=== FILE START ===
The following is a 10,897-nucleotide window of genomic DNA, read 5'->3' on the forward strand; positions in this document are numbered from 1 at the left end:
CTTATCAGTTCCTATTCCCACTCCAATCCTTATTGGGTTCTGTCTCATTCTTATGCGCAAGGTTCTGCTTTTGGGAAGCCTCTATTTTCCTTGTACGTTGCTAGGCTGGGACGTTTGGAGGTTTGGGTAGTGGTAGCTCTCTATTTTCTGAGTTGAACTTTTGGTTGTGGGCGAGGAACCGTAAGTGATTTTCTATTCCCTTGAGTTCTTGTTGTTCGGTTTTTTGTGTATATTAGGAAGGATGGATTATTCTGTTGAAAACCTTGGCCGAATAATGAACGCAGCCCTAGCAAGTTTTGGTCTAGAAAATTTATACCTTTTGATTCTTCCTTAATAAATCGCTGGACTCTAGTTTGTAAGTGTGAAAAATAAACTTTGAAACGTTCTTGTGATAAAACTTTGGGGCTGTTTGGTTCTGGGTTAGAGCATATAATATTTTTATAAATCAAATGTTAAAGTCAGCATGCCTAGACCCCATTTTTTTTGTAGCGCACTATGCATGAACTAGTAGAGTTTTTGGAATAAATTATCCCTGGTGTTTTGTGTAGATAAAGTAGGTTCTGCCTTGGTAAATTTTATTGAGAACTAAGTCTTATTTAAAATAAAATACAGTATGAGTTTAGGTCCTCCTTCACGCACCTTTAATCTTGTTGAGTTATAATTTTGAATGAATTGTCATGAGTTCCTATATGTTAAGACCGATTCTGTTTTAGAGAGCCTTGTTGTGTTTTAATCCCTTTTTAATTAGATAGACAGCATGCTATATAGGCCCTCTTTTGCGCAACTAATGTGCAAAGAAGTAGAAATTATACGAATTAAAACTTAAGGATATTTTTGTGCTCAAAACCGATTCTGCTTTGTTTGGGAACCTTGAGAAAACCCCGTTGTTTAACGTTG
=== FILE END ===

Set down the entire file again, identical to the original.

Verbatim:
The following is a 10,897-nucleotide window of genomic DNA, read 5'->3' on the forward strand; positions in this document are numbered from 1 at the left end:
CTTATCAGTTCCTATTCCCACTCCAATCCTTATTGGGTTCTGTCTCATTCTTATGCGCAAGGTTCTGCTTTTGGGAAGCCTCTATTTTCCTTGTACGTTGCTAGGCTGGGACGTTTGGAGGTTTGGGTAGTGGTAGCTCTCTATTTTCTGAGTTGAACTTTTGGTTGTGGGCGAGGAACCGTAAGTGATTTTCTATTCCCTTGAGTTCTTGTTGTTCGGTTTTTTGTGTATATTAGGAAGGATGGATTATTCTGTTGAAAACCTTGGCCGAATAATGAACGCAGCCCTAGCAAGTTTTGGTCTAGAAAATTTATACCTTTTGATTCTTCCTTAATAAATCGCTGGACTCTAGTTTGTAAGTGTGAAAAATAAACTTTGAAACGTTCTTGTGATAAAACTTTGGGGCTGTTTGGTTCTGGGTTAGAGCATATAATATTTTTATAAATCAAATGTTAAAGTCAGCATGCCTAGACCCCATTTTTTTTGTAGCGCACTATGCATGAACTAGTAGAGTTTTTGGAATAAATTATCCCTGGTGTTTTGTGTAGATAAAGTAGGTTCTGCCTTGGTAAATTTTATTGAGAACTAAGTCTTATTTAAAATAAAATACAGTATGAGTTTAGGTCCTCCTTCACGCACCTTTAATCTTGTTGAGTTATAATTTTGAATGAATTGTCATGAGTTCCTATATGTTAAGACCGATTCTGTTTTAGAGAGCCTTGTTGTGTTTTAATCCCTTTTTAATTAGATAGACAGCATGCTATATAGGCCCTCTTTTGCGCAACTAATGTGCAAAGAAGTAGAAATTATACGAATTAAAACTTAAGGATATTTTTGTGCTCAAAACCGATTCTGCTTTGTTTGGGAACCTTGAGAAAACCCCGTTGTTTAACGTTG